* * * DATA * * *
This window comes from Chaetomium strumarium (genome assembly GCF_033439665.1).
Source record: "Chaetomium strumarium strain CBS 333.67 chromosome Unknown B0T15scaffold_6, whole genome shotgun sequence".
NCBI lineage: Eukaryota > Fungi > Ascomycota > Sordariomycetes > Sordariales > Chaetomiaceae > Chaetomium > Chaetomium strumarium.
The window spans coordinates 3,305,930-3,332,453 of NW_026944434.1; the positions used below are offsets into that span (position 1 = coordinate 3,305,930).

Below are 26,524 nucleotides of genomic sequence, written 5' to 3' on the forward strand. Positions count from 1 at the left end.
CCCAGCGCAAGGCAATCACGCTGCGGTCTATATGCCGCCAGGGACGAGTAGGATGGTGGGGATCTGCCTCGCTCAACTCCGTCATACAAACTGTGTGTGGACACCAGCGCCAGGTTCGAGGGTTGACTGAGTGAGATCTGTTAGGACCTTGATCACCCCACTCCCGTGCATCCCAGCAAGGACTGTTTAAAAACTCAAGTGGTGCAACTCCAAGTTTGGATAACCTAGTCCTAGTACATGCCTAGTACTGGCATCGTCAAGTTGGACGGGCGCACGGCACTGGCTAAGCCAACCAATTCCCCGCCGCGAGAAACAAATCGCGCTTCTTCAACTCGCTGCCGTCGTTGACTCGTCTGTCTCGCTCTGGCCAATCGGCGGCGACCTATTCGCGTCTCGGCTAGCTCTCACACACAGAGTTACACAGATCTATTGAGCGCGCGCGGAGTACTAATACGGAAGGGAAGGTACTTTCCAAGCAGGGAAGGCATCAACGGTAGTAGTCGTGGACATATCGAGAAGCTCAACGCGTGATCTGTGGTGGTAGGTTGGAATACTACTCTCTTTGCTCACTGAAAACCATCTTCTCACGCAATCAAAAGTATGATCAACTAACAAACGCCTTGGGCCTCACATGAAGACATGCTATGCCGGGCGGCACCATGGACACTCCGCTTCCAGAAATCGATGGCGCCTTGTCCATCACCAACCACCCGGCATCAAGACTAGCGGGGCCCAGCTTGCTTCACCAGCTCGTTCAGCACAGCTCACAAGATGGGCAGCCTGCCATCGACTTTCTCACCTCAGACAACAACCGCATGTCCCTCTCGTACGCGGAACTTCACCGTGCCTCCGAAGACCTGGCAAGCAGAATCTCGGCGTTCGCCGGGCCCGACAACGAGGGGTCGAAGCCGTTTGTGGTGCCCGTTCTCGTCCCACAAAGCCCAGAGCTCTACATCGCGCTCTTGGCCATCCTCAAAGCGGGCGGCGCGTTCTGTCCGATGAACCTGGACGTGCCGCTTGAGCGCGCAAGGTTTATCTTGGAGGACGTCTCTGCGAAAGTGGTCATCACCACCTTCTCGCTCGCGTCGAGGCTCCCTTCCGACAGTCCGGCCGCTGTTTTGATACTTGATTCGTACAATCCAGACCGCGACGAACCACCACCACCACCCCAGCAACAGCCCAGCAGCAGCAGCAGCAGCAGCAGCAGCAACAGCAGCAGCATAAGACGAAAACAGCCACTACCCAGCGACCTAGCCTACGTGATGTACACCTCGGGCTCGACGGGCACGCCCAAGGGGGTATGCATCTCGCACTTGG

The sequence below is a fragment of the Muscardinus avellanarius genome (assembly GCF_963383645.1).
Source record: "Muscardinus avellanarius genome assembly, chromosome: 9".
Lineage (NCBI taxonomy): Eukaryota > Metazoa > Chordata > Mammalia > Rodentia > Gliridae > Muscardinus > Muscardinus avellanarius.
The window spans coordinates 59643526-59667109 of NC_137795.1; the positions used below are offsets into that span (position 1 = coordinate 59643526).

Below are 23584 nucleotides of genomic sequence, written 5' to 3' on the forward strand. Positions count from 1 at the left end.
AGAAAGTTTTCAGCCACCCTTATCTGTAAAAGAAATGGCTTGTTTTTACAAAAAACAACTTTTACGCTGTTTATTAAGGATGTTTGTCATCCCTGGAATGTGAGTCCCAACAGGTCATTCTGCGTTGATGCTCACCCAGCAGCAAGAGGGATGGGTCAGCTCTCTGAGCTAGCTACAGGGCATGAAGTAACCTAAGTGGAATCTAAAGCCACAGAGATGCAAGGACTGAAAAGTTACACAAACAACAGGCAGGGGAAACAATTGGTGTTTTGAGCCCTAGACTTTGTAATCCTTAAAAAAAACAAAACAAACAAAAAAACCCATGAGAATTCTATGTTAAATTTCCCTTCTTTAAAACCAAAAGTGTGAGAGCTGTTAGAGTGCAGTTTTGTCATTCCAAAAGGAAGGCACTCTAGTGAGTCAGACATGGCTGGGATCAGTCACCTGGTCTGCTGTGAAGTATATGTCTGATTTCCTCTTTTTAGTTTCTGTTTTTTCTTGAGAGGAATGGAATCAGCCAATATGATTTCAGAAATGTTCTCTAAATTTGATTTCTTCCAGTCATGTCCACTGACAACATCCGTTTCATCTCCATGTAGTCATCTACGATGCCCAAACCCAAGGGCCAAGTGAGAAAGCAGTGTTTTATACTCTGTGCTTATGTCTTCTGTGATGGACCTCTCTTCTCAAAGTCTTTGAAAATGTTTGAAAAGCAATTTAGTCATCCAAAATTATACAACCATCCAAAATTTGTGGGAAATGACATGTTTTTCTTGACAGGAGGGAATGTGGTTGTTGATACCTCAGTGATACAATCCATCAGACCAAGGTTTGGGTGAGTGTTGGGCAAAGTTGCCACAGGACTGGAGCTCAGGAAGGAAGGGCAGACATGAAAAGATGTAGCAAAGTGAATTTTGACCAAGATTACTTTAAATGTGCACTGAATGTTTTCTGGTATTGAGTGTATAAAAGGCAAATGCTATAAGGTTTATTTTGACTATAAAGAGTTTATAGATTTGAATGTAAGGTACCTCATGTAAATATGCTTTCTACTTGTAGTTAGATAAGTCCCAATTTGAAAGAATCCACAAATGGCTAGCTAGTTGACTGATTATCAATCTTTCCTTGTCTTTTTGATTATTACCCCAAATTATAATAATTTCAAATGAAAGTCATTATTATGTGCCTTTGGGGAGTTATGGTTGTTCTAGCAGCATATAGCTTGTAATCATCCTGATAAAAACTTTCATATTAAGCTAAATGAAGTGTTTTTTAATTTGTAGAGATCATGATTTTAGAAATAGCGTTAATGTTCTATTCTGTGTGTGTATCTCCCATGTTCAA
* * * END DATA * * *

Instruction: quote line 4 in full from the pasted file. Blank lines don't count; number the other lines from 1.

The window spans coordinates 3,305,930-3,332,453 of NW_026944434.1; the positions used below are offsets into that span (position 1 = coordinate 3,305,930).